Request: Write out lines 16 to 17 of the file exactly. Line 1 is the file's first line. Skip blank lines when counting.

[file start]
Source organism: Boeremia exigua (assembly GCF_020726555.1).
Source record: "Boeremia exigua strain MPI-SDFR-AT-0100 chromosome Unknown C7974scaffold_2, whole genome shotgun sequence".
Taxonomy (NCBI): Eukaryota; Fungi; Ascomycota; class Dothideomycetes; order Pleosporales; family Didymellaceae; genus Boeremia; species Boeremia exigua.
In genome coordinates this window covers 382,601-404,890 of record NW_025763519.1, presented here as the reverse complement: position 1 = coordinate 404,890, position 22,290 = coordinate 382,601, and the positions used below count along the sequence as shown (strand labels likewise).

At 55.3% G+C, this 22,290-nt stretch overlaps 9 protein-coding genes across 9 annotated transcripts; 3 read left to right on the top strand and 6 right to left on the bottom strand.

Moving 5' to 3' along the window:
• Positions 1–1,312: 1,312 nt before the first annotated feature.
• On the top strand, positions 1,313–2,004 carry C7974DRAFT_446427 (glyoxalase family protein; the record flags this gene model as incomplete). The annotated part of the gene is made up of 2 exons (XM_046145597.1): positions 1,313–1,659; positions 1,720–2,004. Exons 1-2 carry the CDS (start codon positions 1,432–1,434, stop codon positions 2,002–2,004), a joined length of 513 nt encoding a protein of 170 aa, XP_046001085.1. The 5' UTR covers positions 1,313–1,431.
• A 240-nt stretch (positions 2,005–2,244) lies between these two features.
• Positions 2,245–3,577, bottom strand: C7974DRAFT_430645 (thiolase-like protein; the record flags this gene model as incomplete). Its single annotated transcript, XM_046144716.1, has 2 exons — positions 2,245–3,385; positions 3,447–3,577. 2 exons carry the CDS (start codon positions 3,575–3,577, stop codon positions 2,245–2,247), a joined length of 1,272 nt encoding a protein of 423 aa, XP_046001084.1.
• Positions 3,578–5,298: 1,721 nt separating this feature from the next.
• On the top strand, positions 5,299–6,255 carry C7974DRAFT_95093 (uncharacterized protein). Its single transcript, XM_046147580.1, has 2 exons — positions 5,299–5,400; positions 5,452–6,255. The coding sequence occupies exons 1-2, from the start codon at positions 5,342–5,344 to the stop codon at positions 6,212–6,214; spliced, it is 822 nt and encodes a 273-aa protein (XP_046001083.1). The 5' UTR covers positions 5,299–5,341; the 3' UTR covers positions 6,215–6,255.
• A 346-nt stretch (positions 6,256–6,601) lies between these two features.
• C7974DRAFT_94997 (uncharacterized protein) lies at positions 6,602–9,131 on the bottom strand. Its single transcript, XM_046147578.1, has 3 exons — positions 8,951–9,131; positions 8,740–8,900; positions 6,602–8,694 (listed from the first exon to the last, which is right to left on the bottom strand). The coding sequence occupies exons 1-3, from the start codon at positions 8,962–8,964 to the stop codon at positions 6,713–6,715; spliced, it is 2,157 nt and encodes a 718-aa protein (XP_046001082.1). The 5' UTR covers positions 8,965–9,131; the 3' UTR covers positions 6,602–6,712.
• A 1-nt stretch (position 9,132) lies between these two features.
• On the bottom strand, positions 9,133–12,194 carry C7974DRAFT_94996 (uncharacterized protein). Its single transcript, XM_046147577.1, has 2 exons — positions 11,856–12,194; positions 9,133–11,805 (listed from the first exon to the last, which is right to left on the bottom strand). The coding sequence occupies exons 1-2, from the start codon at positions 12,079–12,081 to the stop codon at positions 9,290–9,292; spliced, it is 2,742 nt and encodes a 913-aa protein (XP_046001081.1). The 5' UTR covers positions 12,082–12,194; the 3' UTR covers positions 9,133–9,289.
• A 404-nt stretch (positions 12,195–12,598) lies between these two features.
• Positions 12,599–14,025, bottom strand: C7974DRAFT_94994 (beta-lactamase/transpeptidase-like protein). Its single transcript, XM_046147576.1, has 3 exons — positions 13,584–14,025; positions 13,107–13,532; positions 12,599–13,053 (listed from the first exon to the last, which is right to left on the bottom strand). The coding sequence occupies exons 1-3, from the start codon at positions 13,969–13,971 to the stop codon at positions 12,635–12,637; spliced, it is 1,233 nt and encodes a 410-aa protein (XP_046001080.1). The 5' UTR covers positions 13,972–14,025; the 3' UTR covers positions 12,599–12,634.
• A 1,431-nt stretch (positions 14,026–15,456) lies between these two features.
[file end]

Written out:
• On the bottom strand, positions 9,133–12,194 carry C7974DRAFT_94996 (uncharacterized protein). Its single transcript, XM_046147577.1, has 2 exons — positions 11,856–12,194; positions 9,133–11,805 (listed from the first exon to the last, which is right to left on the bottom strand). The coding sequence occupies exons 1-2, from the start codon at positions 12,079–12,081 to the stop codon at positions 9,290–9,292; spliced, it is 2,742 nt and encodes a 913-aa protein (XP_046001081.1). The 5' UTR covers positions 12,082–12,194; the 3' UTR covers positions 9,133–9,289.
• A 404-nt stretch (positions 12,195–12,598) lies between these two features.